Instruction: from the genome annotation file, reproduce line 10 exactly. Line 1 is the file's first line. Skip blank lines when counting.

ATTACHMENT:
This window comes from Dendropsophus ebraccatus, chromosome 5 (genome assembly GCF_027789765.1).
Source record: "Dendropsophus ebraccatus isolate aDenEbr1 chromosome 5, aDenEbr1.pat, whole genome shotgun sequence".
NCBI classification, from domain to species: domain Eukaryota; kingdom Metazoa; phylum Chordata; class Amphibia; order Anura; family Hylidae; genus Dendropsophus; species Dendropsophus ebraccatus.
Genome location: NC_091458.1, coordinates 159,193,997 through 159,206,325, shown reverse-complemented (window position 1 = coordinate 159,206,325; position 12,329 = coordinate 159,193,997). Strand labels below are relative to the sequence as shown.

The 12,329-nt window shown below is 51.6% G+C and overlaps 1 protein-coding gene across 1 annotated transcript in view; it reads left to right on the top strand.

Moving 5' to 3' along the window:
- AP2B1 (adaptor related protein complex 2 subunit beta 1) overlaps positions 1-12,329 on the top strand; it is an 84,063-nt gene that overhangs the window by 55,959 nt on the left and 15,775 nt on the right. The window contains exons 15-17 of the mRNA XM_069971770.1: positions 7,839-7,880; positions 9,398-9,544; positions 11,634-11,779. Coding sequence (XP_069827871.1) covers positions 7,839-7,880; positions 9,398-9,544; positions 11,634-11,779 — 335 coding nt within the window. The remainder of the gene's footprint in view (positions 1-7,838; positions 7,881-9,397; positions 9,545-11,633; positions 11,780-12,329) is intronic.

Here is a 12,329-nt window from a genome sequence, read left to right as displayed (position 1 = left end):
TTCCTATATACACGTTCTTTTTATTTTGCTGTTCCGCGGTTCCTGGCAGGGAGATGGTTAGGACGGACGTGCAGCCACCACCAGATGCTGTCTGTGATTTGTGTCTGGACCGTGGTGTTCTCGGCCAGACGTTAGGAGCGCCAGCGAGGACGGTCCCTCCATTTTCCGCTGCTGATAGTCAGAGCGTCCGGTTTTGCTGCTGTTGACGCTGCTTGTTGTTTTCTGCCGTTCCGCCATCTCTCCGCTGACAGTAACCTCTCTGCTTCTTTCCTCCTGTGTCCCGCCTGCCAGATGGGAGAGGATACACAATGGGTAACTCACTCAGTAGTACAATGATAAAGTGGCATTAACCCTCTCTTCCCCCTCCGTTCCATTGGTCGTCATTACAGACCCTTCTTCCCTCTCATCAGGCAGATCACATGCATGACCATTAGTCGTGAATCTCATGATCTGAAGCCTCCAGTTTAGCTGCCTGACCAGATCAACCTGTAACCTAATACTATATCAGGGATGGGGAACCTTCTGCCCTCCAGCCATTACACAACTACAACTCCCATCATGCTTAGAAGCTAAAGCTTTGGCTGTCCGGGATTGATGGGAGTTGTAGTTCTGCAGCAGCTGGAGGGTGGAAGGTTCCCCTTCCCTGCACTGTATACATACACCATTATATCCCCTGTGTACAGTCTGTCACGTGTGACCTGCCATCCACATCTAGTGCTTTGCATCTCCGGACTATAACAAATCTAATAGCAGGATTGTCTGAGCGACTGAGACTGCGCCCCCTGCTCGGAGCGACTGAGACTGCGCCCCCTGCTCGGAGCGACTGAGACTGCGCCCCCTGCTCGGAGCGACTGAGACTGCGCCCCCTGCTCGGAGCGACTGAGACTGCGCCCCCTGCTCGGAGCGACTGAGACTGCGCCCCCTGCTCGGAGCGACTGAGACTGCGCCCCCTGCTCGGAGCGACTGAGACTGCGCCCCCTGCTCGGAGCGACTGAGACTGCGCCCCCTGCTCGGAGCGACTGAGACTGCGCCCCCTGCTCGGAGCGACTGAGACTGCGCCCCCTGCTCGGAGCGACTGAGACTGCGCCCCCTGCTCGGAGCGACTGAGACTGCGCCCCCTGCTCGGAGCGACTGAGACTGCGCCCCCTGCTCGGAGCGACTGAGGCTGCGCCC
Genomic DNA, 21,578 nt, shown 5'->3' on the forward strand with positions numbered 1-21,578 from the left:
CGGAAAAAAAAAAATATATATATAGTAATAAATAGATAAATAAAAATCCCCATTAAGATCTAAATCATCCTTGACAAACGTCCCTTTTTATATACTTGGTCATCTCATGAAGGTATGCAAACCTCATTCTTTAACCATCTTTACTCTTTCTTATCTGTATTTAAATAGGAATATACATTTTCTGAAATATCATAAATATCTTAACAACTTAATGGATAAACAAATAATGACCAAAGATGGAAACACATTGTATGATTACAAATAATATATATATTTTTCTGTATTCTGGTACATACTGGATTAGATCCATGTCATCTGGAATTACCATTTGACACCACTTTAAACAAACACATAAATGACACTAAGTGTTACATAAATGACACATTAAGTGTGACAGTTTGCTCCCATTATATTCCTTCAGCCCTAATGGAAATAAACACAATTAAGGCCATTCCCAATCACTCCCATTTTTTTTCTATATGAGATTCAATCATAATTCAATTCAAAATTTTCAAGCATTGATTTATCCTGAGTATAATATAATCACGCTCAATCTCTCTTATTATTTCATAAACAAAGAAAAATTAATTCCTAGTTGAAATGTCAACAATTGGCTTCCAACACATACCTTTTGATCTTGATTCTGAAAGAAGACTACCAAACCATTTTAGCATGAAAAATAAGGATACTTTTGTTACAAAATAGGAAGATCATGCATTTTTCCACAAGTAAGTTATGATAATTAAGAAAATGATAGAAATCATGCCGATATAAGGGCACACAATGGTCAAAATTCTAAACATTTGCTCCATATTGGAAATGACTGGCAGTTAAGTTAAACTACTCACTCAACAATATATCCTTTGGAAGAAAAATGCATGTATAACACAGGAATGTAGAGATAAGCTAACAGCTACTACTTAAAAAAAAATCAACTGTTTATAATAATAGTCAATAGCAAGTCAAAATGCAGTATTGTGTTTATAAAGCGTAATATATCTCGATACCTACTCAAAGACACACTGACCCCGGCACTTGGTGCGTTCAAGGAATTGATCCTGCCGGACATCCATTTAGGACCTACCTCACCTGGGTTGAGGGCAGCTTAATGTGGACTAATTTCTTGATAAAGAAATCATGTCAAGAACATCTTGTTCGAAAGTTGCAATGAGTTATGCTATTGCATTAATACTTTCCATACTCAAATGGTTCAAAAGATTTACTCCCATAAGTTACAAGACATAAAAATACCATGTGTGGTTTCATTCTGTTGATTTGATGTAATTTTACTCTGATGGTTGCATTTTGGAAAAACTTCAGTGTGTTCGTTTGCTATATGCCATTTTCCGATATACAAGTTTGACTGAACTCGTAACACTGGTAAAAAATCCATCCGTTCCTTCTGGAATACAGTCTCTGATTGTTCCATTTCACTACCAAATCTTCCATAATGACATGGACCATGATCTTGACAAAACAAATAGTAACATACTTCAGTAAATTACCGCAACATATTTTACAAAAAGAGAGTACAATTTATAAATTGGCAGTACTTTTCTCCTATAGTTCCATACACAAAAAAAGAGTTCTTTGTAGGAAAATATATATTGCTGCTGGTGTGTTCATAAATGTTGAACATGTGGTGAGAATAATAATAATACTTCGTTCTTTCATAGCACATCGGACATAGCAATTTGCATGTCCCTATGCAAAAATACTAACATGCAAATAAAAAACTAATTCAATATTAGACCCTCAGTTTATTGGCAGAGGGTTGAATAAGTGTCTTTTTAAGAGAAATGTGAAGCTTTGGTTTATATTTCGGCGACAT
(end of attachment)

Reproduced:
Genomic DNA, 21,578 nt, shown 5'->3' on the forward strand with positions numbered 1-21,578 from the left: